The Game Was Probably Already Over For Pebble

AH Pebble 2 In The Box

In the wake of Pebble being scooped up and subsequently dashed against the rocks by Fitbit, a lot of very vocal Pebble loyalists have taken to the internet to voice their displeasure. Some of these people, a small number to be sure, are saying that Pebble was already doomed and they’re simply sad to see it go, rather than condemning Fitbit for dealing the deathblow to their favorite smartwatch brand. As it turns out, this crowd is probably right. Fitbit didn’t acquire Pebble for sales – that’s obvious, since they shut the brand down upon acquisition, and putting millions on the table to shut down a competitor with sales figures completely dwarfed by your own doesn’t make much business sense. No, Fitbit bought out Pebble purely for their people and assets, and it’s easy to see that if you have a look at the facts.

According to reports, such as the set of graphs that you can find at the bottom of this article, Pebble’s small and loyal user base was small indeed, and many of them did not want to let go of their old and still-working smartwatches. In the third quarter of 2015, Pebble’s total device lineup was responsible for dressing about .2 million new wrists worldwide. That number being cut in half year-on-year already paints a pretty bleak picture, but taking into consideration the fact that Pebble never really graduated from Kickstarter should be enough to show fans that the company’s fall was inevitable, given the current smartwatch climate. Fitbit, meanwhile, sold close to 5 million for the third quarter of 2015, soundly trouncing Pebble. Year-on-year, that amount broke 5 million. Mind you, this includes fitness trackers and other Fitbit products, but the staggering gulf’s message is clear.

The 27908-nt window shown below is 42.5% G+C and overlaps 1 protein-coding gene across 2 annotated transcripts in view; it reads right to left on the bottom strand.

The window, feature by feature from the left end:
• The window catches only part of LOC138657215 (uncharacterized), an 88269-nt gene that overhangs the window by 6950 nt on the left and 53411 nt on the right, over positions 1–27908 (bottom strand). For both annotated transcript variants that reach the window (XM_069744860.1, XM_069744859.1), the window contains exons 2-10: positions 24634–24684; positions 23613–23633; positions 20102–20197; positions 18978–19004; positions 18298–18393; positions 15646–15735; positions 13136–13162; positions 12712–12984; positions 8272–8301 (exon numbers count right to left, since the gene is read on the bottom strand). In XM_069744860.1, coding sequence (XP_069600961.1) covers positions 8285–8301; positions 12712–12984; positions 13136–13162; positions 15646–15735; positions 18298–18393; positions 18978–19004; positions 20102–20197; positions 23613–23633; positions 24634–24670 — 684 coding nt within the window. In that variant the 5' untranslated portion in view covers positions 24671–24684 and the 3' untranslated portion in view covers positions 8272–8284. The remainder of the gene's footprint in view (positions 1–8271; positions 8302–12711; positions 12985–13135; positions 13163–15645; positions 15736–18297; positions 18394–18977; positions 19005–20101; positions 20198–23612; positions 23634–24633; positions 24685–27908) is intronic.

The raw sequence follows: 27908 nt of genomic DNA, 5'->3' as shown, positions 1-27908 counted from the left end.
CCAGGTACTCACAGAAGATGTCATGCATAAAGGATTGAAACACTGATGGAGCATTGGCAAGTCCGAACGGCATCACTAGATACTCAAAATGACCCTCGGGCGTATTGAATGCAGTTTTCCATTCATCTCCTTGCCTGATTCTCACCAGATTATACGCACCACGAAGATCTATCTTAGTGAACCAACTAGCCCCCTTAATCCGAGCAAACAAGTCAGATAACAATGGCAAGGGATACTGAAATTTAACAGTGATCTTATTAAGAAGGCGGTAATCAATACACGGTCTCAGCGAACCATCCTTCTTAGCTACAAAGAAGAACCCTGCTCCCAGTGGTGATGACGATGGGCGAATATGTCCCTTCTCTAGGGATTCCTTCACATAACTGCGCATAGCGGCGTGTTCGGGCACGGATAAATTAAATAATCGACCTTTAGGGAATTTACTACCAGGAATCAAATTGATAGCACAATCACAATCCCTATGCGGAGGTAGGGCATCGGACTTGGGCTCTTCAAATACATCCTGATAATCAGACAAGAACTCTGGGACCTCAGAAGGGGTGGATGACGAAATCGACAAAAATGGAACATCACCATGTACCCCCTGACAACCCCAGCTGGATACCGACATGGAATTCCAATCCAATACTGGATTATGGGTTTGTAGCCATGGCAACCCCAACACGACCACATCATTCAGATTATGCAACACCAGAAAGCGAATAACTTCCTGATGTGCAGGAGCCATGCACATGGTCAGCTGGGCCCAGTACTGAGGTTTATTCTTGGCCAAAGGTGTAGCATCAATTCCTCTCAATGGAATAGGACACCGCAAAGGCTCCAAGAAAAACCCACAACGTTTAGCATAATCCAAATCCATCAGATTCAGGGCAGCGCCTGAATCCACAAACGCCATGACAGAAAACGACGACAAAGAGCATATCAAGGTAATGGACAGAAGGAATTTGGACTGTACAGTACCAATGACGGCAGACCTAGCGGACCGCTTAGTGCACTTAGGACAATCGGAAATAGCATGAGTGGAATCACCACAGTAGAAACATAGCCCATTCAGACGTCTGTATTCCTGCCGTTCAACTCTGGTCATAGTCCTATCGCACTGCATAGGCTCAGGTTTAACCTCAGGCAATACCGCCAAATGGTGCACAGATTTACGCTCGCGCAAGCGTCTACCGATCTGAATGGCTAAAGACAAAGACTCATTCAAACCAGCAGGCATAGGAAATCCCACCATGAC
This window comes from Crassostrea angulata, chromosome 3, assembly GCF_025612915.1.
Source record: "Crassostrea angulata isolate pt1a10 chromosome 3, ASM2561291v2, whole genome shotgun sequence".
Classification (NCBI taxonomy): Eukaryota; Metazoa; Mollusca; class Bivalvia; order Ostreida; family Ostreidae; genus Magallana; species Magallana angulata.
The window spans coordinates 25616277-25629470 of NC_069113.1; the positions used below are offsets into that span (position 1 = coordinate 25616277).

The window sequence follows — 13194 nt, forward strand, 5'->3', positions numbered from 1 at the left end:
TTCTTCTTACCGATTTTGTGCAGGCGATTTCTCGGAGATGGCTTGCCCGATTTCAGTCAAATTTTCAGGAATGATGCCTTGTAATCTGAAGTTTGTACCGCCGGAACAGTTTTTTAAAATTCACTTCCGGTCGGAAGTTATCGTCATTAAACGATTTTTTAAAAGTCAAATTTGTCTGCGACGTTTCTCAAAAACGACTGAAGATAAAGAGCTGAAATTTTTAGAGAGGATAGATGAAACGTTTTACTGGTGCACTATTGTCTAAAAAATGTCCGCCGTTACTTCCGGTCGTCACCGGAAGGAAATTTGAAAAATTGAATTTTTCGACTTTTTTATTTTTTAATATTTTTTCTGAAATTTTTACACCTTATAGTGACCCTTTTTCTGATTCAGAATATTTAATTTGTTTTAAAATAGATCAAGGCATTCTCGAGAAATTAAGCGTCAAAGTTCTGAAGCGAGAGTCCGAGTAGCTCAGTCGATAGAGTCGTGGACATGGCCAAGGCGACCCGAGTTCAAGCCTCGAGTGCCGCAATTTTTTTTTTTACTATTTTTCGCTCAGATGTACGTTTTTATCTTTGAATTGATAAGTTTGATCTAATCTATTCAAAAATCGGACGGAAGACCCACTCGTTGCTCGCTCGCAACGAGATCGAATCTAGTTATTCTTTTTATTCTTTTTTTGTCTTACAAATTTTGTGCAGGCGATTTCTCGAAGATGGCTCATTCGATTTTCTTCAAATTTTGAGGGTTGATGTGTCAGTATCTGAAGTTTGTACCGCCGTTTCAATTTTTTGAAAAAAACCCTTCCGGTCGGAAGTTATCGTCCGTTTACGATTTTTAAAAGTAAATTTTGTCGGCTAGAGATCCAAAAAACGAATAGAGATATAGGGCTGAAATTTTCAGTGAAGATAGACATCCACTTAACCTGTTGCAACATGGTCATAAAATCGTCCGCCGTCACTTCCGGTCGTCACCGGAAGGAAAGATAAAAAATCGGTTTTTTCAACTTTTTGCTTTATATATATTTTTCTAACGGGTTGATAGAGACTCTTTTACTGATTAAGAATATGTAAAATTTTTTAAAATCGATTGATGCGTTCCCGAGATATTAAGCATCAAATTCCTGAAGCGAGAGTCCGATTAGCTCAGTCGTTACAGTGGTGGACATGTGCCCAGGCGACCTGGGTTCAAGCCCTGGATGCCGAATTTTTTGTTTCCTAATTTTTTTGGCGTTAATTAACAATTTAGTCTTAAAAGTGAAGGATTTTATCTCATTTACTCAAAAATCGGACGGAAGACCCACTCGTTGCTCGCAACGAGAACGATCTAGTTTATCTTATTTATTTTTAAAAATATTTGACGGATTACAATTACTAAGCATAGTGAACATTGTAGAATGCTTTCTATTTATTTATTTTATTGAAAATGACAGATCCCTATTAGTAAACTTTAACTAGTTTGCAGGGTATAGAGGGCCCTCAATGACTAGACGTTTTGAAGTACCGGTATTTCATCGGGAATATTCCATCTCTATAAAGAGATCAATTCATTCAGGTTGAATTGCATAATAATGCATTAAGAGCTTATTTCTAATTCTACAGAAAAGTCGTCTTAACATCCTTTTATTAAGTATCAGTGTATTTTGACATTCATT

Now, with refunds on their way to Pebble backers and fans mourning the loss of the brand, one can only wait to see what Fitbit has in store. Pebble’s people, for the most part, are now all Fitbit employees, and Fitbit owns all of Pebble’s assets. This means that Fitbit’s own gear could pick up Pebble-esque smarts. Then again, Pebble and the idea behind it may disappear entirely, leaving only Fitbit and their products, made better and cheaper than ever by added talent from Pebble’s camp.